Australians are asking for more than $100 million through online fundraising platform GoFundMe, yet data from the website shows nearly one in five medical campaigns fail to raise anything.
Using data-scraping techniques, the ABC found 3,904 medical-focused fundraising campaigns on the site, with patients asking for an average of $45,000.
Launched in 2010, GoFundMe markets itself as "a place people turn to in times of need".
The website has helped thousands of Australians fund treatment, surgeries and costs not covered by the public health system — sometimes stirring controversy.
Yet the ABC found health campaigns on the site, on average, collect only 19 per cent of their goal.
The ABC's analysis used keyword-based data-scraping techniques to find the most common cases.
It found campaigns focused on treatment for brain conditions asked for the most money, with patients seeking more than $24 million collectively.
But those fundraisers attracted about a quarter of that amount, $6.1 million.
Yet campaigns for brain surgeries were still the most successful, followed by heart conditions ($4.6 million) and lung diseases ($2.3 million).
Others were asking for help to fund highly experimental treatments, overseas programs and even alternative therapies.
For Melbourne mother of three Jelena Magic, it is a bid to save the life of her three-year-old son Marko.
At 18 months of age, Marko was diagnosed with neuroblastoma, a cancer affecting the nerves.
After a relapse, it became life-threatening. So when the family learnt of a vaccine trial in the US that could potentially halt the cancer long-term, they made plans to get Marko there.
The only trouble was the $250,000 price tag.
"I couldn't believe it," Ms Magic said.
"I had no idea that these things cost that much."
Like so many families in similar situations, they turned to GoFundMe.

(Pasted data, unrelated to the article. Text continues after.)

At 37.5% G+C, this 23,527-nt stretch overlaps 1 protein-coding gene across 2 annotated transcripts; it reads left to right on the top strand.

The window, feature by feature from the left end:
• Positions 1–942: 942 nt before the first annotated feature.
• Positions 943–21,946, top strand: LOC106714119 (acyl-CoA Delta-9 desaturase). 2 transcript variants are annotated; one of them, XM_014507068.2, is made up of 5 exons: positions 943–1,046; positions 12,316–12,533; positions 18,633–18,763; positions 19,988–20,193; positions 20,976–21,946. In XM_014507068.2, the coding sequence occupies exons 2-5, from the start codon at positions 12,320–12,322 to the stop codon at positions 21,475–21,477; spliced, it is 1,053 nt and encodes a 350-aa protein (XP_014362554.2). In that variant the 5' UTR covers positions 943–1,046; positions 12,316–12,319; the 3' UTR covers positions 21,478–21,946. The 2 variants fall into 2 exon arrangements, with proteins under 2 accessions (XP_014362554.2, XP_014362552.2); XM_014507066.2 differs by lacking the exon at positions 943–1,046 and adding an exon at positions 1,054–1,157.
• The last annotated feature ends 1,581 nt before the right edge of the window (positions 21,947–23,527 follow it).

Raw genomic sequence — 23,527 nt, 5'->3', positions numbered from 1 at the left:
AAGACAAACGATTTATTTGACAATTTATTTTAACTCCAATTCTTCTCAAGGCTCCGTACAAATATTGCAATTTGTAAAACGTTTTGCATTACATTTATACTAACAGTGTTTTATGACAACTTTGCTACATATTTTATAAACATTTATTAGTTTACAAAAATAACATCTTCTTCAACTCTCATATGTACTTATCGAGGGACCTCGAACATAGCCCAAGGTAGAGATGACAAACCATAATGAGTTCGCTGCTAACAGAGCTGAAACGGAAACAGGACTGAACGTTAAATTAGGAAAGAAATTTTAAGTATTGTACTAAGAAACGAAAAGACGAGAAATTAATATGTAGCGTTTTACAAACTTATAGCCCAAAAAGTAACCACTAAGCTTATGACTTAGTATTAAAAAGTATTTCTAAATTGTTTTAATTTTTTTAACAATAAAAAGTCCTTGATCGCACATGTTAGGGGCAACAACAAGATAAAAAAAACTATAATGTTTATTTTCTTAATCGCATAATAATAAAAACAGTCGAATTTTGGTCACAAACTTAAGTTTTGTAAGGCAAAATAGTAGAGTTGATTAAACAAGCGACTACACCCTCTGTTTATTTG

For the Magics, the first approach to fundraising was using social networks within their Serbian community to promote their cause.
Within a few months they were able to raise about $50,000.
Ms Magic and her husband Andrija regularly posted photos and updates about Marko's health on the website. With each update came a few more shares on social media, and more donations.
"It was not an easy decision to essentially beg people," she said.
"In some cases it feels cathartic [but] sometimes you don't feel like it."
Ms Magic had to give up full-time work to manage Marko's care, in addition to caring for their two other boys, Petar, 7, and Aleksa, 4.
She said it was the little things — as well as big things like their mortgage — that added up during Marko's long treatment plan.
What the Magics did not expect was negative comments online, and the emotional toll from having their fundraising campaign pitted against other equally worthy causes online — even parents of children on the same cancer ward.
"That's one of the worst things," Ms Magic said.
"You have to go into this marketing campaign of 'look at my child he's more needy than other children'. But you do what you have to do."